Comparison of CO2 Trapping in Highly Heterogeneous Reservoirs with Brooks-Corey and van Genuchten Type Capillary Pressure Curves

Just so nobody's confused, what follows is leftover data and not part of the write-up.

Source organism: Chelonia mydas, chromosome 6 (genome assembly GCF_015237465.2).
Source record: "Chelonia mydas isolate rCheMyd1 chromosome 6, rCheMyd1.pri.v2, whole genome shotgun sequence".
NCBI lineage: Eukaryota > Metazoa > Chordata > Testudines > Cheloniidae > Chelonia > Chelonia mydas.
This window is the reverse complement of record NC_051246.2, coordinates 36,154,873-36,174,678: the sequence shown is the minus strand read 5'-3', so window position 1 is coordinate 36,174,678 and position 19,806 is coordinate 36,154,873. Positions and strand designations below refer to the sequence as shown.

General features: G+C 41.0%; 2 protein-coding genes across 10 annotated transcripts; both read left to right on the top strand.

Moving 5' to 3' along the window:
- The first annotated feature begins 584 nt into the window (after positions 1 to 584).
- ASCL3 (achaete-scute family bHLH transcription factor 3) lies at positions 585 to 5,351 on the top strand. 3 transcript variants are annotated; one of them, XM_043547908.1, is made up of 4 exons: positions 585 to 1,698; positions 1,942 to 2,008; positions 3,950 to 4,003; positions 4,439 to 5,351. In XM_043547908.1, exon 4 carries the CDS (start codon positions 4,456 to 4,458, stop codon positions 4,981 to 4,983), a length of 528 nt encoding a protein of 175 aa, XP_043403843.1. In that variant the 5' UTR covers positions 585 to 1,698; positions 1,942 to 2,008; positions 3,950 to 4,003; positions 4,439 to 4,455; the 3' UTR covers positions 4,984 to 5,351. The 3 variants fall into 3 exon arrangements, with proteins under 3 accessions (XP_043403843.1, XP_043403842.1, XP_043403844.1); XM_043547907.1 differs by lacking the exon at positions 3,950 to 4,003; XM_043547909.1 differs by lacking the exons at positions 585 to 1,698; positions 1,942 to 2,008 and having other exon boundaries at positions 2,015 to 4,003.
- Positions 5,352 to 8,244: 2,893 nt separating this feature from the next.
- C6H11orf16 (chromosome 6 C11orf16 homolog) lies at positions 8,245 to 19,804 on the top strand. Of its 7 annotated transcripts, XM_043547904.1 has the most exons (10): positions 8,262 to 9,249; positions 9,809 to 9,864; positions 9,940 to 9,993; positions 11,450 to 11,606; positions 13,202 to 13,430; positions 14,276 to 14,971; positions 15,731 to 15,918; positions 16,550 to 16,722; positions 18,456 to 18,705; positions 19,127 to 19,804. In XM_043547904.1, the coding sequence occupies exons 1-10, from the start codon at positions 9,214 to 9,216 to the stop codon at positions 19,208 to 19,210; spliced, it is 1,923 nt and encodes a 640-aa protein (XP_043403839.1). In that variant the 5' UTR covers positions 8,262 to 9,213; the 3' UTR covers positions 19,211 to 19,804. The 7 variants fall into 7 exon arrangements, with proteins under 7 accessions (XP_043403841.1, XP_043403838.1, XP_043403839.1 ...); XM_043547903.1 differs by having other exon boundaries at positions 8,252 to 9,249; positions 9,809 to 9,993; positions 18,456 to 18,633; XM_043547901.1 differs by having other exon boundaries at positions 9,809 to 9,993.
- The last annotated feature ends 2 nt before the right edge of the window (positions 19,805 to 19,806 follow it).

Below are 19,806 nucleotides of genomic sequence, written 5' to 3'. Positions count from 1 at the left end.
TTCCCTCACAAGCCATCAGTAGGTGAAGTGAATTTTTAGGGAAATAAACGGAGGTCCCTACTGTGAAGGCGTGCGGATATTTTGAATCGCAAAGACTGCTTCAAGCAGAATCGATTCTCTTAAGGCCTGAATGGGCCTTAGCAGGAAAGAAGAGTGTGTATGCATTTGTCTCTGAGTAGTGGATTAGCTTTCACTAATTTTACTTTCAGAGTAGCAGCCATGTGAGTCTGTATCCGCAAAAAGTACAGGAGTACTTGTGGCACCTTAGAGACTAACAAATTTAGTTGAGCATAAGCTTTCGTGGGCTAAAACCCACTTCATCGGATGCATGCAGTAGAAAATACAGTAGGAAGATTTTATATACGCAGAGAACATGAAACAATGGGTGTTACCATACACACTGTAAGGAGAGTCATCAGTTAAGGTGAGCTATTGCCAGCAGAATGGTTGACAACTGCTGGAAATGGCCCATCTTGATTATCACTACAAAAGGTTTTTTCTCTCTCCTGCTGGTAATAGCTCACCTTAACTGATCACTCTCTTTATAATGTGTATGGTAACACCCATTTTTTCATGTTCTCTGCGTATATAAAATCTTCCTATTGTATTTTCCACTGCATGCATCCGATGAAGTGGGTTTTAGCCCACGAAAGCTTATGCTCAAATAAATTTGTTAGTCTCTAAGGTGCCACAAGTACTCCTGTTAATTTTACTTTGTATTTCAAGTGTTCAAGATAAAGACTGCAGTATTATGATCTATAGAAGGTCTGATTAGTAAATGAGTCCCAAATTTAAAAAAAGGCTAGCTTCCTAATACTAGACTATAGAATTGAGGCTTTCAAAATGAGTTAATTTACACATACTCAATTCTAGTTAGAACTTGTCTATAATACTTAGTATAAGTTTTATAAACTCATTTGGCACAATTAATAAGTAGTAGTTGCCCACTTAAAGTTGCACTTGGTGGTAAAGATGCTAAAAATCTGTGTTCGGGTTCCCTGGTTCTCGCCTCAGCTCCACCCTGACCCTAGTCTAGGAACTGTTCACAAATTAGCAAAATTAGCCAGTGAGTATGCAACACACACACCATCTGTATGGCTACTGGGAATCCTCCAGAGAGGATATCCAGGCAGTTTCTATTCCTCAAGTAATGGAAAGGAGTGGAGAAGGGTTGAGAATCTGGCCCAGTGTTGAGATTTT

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Geological heterogeneities affect the dynamics of carbon dioxide (CO2) plumes in subsurface environments in important ways. Previously, we showed how the dynamics of CO2 plumes are influenced by the multiscaled sedimentary architecture in deep brine fluvial-type reservoirs. The results confirm that representing small-scale features and the corresponding heterogeneity in saturation functions, along with hysteresis in saturation functions, are all critical to understanding capillary trapping processes. Here, we show that when heterogeneity and hysteresis are represented, the two conventional approaches for defining saturation functions, Brooks-Corey and van Genuchten, represent fundamentally different physical systems. The Brooks-Corey approach represents heterogeneity in entry pressures, and leads to trapping by capillary pinning. The van Genuchten approach represents a network of pores transporting the nonwetting fluid, across rock types, with negligible capillary entry pressure, and leads to capillary retardation. These differences significantly affect the large-scale characteristics of CO2 plumes (i.e., their mass, shape, and position).



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